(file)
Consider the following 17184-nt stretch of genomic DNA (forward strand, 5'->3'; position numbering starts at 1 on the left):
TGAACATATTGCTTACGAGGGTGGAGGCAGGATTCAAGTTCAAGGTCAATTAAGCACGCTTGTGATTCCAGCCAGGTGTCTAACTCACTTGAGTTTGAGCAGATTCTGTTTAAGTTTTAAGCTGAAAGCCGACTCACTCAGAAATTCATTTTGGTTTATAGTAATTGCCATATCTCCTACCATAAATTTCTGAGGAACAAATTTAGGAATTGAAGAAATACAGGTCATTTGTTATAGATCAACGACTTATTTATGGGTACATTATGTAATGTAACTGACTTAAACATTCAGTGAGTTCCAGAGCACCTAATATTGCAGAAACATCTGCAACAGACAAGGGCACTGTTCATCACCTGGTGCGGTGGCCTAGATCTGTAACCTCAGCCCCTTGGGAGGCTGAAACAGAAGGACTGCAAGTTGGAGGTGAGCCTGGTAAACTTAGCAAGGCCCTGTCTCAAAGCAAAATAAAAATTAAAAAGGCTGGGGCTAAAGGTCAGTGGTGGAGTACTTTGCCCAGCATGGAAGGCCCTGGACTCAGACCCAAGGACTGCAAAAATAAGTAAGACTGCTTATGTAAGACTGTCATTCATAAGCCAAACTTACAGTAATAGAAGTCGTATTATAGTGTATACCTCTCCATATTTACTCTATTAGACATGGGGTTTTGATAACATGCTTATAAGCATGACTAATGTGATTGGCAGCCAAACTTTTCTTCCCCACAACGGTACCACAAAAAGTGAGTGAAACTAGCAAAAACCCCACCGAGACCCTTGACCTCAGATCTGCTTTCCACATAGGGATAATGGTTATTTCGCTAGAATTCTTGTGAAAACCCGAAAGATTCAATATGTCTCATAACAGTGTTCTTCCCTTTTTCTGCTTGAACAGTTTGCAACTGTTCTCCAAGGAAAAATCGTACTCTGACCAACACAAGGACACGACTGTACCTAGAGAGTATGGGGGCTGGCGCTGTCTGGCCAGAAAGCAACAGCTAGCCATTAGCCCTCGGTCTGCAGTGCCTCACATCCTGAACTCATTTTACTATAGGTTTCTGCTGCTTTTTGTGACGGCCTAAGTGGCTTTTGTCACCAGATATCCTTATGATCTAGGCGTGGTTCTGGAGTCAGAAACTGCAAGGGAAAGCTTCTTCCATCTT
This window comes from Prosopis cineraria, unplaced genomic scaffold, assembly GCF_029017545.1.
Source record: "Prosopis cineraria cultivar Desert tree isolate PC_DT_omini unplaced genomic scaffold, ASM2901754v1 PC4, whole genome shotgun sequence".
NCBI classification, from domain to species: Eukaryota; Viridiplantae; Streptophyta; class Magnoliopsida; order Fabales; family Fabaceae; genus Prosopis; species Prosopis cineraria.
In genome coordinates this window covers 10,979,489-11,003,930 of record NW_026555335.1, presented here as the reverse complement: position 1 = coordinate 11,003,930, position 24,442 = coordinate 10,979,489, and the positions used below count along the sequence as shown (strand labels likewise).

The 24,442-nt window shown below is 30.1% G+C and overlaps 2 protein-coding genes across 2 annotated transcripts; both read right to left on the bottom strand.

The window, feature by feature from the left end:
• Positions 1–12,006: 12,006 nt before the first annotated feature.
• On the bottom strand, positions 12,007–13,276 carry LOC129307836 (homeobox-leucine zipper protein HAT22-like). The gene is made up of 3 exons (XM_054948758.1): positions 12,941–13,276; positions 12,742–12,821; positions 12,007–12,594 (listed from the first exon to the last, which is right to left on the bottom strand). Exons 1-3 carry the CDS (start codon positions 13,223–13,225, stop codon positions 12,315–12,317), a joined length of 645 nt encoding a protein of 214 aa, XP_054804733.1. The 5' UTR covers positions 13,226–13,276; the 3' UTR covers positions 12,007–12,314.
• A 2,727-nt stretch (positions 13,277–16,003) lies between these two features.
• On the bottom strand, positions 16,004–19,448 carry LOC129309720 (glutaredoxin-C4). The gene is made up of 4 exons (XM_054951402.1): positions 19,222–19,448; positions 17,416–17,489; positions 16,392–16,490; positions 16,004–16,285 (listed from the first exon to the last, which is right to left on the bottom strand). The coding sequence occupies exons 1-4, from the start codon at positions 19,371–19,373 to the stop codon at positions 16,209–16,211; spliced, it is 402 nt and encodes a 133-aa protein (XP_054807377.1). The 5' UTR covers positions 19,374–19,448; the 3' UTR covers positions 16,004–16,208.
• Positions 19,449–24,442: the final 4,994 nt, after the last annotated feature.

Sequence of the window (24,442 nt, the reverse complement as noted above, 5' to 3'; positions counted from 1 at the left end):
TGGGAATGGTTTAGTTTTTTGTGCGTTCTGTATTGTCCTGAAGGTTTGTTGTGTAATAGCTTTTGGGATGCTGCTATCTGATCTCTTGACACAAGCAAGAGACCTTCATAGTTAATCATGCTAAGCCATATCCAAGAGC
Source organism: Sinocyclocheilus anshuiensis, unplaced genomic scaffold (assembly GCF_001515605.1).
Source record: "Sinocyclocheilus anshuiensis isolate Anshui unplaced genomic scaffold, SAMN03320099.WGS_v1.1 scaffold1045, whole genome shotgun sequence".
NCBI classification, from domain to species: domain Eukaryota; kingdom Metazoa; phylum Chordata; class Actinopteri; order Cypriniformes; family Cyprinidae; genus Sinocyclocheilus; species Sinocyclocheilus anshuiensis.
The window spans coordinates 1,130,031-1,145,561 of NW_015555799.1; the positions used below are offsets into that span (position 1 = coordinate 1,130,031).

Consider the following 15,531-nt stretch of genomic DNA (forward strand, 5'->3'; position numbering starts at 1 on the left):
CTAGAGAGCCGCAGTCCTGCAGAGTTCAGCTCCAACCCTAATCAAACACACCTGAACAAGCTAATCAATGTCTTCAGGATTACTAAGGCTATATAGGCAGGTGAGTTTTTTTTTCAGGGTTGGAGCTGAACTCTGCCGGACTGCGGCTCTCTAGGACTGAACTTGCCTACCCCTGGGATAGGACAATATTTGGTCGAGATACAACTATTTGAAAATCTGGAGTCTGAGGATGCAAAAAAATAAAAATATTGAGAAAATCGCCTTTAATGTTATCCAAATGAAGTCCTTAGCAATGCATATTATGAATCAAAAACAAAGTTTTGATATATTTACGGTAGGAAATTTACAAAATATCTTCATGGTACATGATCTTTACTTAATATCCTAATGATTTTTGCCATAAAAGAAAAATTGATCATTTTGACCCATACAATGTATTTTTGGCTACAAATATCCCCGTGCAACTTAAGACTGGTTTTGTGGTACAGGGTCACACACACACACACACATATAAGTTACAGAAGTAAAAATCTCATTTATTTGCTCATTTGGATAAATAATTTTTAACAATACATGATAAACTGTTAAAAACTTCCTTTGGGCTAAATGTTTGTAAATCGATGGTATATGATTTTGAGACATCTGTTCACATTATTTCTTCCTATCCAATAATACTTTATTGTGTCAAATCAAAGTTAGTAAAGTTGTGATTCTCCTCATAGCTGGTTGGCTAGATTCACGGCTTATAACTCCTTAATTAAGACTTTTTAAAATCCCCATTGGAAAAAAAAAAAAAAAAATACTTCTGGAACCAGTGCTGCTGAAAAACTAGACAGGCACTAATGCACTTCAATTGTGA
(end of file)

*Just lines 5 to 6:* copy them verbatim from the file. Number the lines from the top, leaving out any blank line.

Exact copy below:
NCBI classification, from domain to species: Eukaryota; Viridiplantae; Streptophyta; class Magnoliopsida; order Fabales; family Fabaceae; genus Prosopis; species Prosopis cineraria.
In genome coordinates this window covers 10,979,489-11,003,930 of record NW_026555335.1, presented here as the reverse complement: position 1 = coordinate 11,003,930, position 24,442 = coordinate 10,979,489, and the positions used below count along the sequence as shown (strand labels likewise).